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Vintage LA: Alison Martino Uncovers A Forgotten City

The Huffington Post     First Posted: 05/10/11 03:04 PM ET   Updated: 07/10/11 06:12 AM ET

Did you know that a family amusement park once stood where the Beverly Center is? Or that the gigantic CAA "Death Star" on the Avenue of the Stars was once the home of the ABC Entertainment Center, where "Star Wars" premiered?

Younglings or new transplants might have trouble picturing quaint community hangouts or mid-century architecture where contemporary behemoths now stand. That's exactly why Alison Martino started Vintage L.A., a Facebook group celebrating Los Angeles' forgotten history and sumptuous Old Hollywood culture. Her vast collection of restaurant memorabilia, photographs, postcards, and decades-old b-roll is what anchors the 7,000-plus Facebook community. Martino says the best part about running the site is community participation, noting, "the comments are better than the pictures."

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"Everyone’s played tourist in L.A. before, whether you’ve lived here or you’re here on vacation. Everybody has pictures of the Farmers Market sign, or Disneyland or Kiddie Land. I think it would be really fun for everyone in the group to go through their albums and post their Los Angeles -- what L.A. means to them." -- Alison Martino
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Chasen's was a hangout for entertainment luminaries, located at 9039 Beverly Boulevard near Beverly Hills. This is where you would spot Frank Sinatra, Elizabeth Taylor, or Clint Eastwood. They were known for their famous chili and red booths. It was "rat pack" swank. It closed in 1995. I happen to have been there on closing night with my parents. It was a night I will never forget. I received an original menu that night that hangs proudly in my kitchen. The original building, except the facing wall on Beverly Blvd., was demolished and a Bristol Farms grocery store was built in its place.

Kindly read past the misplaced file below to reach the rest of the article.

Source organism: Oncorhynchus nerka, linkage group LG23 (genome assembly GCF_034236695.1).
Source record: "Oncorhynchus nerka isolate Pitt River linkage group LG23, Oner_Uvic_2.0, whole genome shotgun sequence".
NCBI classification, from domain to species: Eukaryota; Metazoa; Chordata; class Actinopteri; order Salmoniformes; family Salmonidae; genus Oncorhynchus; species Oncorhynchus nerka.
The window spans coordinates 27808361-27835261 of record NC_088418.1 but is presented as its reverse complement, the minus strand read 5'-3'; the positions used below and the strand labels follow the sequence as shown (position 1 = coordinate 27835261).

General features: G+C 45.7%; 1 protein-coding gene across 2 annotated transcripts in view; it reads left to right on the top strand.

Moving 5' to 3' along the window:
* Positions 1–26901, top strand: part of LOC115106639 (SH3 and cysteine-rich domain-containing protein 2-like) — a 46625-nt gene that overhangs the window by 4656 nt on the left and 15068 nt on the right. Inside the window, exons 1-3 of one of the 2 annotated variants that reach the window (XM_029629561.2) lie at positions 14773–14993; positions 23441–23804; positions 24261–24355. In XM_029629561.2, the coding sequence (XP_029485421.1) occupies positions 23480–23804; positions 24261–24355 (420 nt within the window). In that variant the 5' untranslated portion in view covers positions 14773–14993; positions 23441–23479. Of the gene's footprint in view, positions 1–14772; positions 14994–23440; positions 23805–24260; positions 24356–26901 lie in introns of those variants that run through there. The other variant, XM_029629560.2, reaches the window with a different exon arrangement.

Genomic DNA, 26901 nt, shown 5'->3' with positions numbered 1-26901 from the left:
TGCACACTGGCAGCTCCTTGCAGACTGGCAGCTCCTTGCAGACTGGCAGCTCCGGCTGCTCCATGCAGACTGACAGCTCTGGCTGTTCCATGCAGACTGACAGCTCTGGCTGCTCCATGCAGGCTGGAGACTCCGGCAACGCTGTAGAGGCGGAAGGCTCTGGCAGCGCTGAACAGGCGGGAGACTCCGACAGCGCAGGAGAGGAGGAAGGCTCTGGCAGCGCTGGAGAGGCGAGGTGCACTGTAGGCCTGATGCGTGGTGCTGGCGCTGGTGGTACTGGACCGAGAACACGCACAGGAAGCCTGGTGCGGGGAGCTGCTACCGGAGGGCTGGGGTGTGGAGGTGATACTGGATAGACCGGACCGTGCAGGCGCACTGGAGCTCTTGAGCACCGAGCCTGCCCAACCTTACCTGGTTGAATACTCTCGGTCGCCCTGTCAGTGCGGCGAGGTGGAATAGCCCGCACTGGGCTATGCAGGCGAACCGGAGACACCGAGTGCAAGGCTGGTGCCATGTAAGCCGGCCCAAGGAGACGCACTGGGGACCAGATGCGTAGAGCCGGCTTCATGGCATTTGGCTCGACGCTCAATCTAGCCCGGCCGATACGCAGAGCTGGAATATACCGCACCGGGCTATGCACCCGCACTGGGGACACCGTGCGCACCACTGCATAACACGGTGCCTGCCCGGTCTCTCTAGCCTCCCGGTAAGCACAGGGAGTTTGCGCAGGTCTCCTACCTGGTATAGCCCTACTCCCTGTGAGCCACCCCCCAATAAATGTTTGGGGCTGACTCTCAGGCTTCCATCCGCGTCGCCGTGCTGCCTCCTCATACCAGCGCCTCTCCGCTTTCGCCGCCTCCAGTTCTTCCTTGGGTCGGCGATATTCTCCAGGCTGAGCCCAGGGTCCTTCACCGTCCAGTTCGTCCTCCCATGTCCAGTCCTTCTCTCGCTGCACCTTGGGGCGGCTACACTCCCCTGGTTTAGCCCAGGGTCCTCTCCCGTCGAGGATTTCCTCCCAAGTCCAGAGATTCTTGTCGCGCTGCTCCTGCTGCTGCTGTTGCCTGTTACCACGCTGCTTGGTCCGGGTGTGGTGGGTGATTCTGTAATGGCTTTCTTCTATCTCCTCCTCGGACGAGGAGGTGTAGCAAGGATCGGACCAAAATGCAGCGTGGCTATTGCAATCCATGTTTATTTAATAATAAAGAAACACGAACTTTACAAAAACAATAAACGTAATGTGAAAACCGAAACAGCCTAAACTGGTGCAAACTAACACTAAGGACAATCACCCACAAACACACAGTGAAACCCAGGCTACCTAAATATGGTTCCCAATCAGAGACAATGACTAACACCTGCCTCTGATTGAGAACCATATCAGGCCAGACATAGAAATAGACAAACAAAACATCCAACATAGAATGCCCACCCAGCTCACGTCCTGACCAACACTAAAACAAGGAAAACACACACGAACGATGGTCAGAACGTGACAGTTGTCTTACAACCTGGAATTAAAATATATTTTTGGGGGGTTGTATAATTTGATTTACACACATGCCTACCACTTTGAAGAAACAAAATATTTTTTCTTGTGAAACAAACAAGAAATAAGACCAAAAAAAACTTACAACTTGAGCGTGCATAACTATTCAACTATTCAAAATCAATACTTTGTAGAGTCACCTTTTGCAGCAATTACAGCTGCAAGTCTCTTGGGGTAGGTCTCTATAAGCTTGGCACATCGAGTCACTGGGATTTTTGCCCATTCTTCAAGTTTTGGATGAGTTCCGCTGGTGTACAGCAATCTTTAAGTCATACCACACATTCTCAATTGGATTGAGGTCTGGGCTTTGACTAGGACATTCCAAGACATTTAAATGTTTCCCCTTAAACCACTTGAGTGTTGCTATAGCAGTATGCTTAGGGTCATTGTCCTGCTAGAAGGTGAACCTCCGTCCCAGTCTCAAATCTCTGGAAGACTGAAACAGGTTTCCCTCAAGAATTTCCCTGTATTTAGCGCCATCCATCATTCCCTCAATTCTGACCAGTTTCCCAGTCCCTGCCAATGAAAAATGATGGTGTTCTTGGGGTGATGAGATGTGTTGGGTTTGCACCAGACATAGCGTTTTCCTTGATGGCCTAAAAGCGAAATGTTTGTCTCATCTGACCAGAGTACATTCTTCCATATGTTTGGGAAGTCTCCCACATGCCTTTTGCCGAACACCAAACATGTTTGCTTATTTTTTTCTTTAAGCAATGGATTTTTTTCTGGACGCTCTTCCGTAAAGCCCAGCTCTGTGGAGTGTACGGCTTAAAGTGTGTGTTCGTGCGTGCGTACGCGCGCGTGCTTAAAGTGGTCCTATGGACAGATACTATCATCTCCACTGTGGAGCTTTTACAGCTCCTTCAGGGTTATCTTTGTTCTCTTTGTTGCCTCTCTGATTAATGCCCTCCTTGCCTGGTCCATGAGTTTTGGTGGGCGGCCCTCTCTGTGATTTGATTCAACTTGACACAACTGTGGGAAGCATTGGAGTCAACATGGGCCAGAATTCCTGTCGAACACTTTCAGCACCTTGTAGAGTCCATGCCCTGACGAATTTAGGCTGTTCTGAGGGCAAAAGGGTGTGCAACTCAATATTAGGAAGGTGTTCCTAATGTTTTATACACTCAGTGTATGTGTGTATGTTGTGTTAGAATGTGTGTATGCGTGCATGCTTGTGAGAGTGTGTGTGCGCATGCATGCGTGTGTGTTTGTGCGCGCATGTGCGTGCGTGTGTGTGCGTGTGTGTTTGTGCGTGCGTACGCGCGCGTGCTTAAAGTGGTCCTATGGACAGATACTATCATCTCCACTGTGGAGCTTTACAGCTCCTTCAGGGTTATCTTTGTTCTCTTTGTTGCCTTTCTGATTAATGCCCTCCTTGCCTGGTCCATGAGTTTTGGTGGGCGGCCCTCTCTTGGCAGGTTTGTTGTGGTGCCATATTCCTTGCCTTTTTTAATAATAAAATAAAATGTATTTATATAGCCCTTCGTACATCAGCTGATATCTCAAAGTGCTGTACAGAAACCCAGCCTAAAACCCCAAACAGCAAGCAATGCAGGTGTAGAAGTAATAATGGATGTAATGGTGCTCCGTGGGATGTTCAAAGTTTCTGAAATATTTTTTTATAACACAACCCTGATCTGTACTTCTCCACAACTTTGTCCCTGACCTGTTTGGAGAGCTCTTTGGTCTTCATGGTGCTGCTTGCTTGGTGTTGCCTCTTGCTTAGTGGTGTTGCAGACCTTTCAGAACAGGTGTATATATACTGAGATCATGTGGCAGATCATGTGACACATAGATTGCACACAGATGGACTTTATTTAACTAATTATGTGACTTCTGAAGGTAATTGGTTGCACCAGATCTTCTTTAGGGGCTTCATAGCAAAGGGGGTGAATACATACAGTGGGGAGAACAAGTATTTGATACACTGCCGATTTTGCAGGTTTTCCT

Photo courtesy of Vintage L.A.
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Good Riddance

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Her parents, singer Al Martino (he appeared in "The Godfather") and Judi Martino, a superglam airline stewardess, took Alison everywhere they went when she was growing up. Martino recalls fondly, "they didn't believe in babysitters." Luckily for her, that meant evenings with the Rat Pack at Chasen's restaurant or music industry types at Cock'n Bull. Martino remembers, "I just knew something was special about those times... I wanted to savor the moment all the time."

Running Vintage LA has become more than a side project to Martino. Right now she's playing coy about whether a book or television deal is in the works. She has promised to keep us updated on any showbiz developments as they come, but for now, here are some quick hits from the interview:

Saddest demolitions:

The ABC Entertainment center in Century City was a colossal disaster to me. We lost a beautiful theater. We lost a mid-century marvel of architecture. They demolished it to put up the CAA, and everybody was pretty upset about that.

The Ambassador Hotel. I cannot drive down the street. I know it went to a good cause, and that’s not what bothers me. I just can’t bear to see it not there.

The Friar’s Club, Beverly Hills. It’s just a sitting empty lot –- there are no plans to do anything with it.

Empty hotspots worthy of renovation:

The old Scandia restaurant on the corner of Doheny and Sunset.

The original Spago location, which is up on the hill overlooking Sunset Strip.

The Tiffany Theater

The old Miyagi's, which is the original player’s club. It’s all empty, and in original condition.

Favorite old restaurants:

The Fish Shanty and The Cock'n Bull.

Last word:

If this generation learned a little more about the history, what those places were, and the energy that was in there for years and years and years, there’s no reason why they can’t be revived.